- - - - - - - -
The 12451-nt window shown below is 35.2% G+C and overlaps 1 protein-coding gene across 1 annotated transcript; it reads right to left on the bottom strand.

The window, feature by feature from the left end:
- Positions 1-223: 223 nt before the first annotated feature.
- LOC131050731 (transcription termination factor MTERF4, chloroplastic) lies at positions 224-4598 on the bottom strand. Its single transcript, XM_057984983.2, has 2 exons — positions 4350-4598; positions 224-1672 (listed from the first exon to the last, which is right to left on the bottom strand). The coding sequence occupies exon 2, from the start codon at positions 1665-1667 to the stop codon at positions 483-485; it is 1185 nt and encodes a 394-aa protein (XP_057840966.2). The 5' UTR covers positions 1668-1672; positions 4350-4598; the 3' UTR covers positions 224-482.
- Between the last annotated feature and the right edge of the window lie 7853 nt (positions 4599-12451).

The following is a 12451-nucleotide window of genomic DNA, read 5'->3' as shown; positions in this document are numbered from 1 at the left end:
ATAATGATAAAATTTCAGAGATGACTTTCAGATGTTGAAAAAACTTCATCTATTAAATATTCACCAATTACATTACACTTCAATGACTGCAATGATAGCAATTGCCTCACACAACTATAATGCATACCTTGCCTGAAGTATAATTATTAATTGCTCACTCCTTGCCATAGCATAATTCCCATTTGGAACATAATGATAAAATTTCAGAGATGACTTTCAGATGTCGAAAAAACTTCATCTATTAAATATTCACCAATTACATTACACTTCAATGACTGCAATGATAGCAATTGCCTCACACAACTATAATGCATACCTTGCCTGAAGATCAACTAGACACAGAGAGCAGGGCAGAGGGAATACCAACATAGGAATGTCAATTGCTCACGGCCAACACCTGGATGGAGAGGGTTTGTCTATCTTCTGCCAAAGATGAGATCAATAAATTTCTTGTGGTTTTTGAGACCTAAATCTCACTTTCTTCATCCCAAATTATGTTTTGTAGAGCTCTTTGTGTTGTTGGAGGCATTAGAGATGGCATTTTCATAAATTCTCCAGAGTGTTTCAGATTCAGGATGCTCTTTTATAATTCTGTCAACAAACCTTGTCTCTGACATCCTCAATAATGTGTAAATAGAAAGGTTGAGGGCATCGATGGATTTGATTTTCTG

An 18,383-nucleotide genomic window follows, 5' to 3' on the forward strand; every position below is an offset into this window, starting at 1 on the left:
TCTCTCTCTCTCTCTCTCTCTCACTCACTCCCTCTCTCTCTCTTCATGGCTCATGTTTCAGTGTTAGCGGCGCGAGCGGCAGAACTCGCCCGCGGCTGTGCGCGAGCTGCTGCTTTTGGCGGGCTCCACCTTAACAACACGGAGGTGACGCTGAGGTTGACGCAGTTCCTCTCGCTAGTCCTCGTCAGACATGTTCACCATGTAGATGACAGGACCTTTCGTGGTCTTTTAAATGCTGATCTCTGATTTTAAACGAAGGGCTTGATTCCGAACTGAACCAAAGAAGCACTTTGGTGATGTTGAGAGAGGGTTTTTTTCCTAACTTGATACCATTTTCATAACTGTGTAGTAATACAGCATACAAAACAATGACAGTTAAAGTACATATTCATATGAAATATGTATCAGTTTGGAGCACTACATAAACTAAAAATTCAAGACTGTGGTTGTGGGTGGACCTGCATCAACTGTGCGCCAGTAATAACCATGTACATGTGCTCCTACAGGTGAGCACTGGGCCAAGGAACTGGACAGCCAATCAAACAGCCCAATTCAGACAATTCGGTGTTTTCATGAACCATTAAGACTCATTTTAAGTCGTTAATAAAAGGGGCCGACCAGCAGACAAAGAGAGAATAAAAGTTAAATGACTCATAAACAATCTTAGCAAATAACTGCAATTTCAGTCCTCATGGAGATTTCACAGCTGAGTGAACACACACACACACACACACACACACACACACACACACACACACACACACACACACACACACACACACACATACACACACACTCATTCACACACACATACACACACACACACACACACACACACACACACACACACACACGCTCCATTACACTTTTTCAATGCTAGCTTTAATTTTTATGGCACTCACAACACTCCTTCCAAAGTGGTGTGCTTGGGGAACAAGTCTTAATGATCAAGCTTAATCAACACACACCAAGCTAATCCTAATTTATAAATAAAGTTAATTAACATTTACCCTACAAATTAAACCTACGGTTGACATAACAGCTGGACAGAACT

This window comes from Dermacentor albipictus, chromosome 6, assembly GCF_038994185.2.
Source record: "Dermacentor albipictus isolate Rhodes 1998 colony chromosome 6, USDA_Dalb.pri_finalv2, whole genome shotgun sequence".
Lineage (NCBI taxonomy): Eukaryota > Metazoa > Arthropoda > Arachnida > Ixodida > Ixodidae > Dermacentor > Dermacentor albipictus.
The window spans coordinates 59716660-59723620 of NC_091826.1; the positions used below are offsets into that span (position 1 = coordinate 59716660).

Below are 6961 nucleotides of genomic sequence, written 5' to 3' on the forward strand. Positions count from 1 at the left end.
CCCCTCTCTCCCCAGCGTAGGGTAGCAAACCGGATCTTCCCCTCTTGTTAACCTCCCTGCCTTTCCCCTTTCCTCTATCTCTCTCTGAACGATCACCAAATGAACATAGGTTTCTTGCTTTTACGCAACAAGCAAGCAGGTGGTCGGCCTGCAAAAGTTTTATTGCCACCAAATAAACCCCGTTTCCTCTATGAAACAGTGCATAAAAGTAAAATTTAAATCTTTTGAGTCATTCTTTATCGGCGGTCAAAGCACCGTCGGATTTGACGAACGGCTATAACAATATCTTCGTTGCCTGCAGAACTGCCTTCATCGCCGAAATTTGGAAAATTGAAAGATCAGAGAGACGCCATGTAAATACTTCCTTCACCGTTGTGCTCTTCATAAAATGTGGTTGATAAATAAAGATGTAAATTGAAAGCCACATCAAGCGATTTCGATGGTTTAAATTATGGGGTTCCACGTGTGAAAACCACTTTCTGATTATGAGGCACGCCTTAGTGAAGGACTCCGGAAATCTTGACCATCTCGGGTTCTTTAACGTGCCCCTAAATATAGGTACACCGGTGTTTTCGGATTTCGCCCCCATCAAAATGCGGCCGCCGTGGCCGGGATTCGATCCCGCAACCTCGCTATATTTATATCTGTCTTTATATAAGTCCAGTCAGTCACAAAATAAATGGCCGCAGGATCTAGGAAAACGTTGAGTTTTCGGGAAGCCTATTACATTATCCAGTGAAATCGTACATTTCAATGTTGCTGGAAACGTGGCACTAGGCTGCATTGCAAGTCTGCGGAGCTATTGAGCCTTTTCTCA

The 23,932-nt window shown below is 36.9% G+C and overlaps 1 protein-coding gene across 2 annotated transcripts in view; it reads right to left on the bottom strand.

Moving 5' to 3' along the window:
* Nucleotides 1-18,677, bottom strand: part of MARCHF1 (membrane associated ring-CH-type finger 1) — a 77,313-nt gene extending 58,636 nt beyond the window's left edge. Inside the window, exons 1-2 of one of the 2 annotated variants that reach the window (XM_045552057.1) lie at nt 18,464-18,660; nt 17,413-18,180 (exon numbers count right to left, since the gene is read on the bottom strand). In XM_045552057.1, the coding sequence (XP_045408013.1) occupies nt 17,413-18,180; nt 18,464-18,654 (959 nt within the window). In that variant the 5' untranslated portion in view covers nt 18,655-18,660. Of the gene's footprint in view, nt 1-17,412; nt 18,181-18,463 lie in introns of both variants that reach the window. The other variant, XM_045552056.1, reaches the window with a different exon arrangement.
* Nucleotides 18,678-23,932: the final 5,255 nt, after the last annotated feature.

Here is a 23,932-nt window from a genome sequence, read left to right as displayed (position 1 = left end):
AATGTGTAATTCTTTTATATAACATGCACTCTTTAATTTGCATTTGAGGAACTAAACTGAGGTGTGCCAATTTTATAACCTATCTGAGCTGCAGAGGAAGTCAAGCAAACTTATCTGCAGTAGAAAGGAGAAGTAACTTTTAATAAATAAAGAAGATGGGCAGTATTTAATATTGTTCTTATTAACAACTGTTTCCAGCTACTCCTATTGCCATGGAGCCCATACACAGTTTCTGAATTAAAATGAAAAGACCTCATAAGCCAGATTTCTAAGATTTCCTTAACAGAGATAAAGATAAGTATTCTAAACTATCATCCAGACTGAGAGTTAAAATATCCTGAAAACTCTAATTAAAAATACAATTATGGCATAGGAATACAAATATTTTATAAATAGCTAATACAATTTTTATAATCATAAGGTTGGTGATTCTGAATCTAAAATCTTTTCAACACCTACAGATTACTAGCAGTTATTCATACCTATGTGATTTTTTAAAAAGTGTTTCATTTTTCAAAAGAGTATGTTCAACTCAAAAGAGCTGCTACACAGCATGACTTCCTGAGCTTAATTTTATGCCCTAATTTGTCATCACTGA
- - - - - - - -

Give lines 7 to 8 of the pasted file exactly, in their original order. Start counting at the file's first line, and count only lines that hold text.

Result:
ATAATGATAAAATTTCAGAGATGACTTTCAGATGTTGAAAAAACTTCATCTATTAAATATTCACCAATTACATTACACTTCAATGACTGCAATGATAGCAATTGCCTCACACAACTATAATGCATACCTTGCCTGAAGTATAATTATTAATTGCTCACTCCTTGCCATAGCATAATTCCCATTTGGAACATAATGATAAAATTTCAGAGATGACTTTCAGATGTCGAAAAAACTTCATCTATTAAATATTCACCAATTACATTACACTTCAATGACTGCAATGATAGCAATTGCCTCACACAACTATAATGCATACCTTGCCTGAAGATCAACTAGACACAGAGAGCAGGGCAGAGGGAATACCAACATAGGAATGTCAATTGCTCACGGCCAACACCTGGATGGAGAGGGTTTGTCTATCTTCTGCCAAAGATGAGATCAATAAATTTCTTGTGGTTTTTGAGACCTAAATCTCACTTTCTTCATCCCAAATTATGTTTTGTAGAGCTCTTTGTGTTGTTGGAGGCATTAGAGATGGCATTTTCATAAATTCTCCAGAGTGTTTCAGATTCAGGATGCTCTTTTATAATTCTGTCAACAAACCTTGTCTCTGACATCCTCAATAATGTGTAAATAGAAAGGTTGAGGGCATCGATGGATTTGATTTTCTG

An 18,383-nucleotide genomic window follows, 5' to 3' on the forward strand; every position below is an offset into this window, starting at 1 on the left: